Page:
Witness for the Prosecution (1957) - Review

Billy Wilder directs this witty, engaging courtroom drama overflowing with great characters entangled in a trial that not only hold your interest, but have you longing for films of yesterday. 

Leonard Vole (Tyrone Power) is accused of seducing and murdering the rich old widow in order to inherit her fortune.  Vole, of course, claims he is innocent and was simply befriending a lonely woman.  No one seems to be buying it except for the superb Charles Laughton as Sir Wilfrid Robarts, a criminal lawyer with a taste for brandy and cigars who ignores the advice of his doctors to take the case.  He is the only chance Mr. Vole will be set free.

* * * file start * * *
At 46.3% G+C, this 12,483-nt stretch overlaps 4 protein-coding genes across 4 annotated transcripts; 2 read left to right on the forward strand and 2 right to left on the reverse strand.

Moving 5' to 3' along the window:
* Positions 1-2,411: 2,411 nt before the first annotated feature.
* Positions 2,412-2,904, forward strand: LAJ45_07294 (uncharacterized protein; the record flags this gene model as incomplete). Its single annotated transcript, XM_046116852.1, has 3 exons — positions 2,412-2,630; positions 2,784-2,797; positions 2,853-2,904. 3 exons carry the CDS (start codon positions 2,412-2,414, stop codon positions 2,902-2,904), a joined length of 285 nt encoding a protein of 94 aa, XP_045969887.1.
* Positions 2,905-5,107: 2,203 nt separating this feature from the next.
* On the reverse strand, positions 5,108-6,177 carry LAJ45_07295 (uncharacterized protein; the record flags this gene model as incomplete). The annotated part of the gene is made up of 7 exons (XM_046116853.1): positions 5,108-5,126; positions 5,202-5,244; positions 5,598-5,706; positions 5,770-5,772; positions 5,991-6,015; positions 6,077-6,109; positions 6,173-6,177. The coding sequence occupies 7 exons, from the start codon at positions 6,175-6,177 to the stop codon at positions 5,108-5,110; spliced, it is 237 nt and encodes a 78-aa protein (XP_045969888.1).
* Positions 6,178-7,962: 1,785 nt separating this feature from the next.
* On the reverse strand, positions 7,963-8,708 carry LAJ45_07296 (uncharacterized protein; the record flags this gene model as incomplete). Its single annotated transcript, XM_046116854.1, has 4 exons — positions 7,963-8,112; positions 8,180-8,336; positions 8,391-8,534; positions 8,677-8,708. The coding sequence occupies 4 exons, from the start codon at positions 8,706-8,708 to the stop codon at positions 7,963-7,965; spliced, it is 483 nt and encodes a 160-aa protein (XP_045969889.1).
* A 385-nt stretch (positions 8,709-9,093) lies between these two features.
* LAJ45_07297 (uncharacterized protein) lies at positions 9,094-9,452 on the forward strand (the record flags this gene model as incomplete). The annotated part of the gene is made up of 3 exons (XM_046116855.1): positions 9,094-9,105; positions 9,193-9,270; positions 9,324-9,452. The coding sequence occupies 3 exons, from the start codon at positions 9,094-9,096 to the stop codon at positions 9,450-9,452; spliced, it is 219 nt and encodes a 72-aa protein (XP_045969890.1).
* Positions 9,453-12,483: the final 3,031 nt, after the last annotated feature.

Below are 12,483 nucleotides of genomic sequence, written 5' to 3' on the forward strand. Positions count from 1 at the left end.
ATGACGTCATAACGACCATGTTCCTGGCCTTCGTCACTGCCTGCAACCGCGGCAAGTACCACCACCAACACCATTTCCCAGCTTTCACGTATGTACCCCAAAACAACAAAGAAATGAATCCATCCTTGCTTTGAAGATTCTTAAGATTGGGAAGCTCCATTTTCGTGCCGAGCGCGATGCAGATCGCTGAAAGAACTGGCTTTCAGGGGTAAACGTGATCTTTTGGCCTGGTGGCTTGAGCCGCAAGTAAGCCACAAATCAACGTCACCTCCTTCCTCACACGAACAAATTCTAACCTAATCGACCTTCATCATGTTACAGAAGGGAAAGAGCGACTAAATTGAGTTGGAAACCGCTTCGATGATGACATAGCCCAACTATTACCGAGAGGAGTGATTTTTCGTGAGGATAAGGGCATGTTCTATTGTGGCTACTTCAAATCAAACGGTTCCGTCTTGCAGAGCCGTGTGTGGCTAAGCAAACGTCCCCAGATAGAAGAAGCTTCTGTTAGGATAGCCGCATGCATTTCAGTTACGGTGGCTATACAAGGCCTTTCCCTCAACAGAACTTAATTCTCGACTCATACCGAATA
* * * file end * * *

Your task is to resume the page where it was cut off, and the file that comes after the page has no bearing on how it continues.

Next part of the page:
Full of twists, turns, revelations and questions you will stay interested interested throughout even if it plays a bit melodramatic.  Along with an engaging story and a supporting cast full of familiar faces, the lead performances are certainly a draw here; Laughton's performance is delightfully inflated and offbeat, Tyrone Power's is relatable as the wrong man and Marlene Dietrich as Vole's cold and mysterious wife can't help but demand your attention.  Sit back and experience why some films are called classics. 

8 out of 10

Friday, August 23, 2013

Superman Vs Daredevil... er... Batman Gets Its Batman

It's not who I am underneath, but what I do that defines me.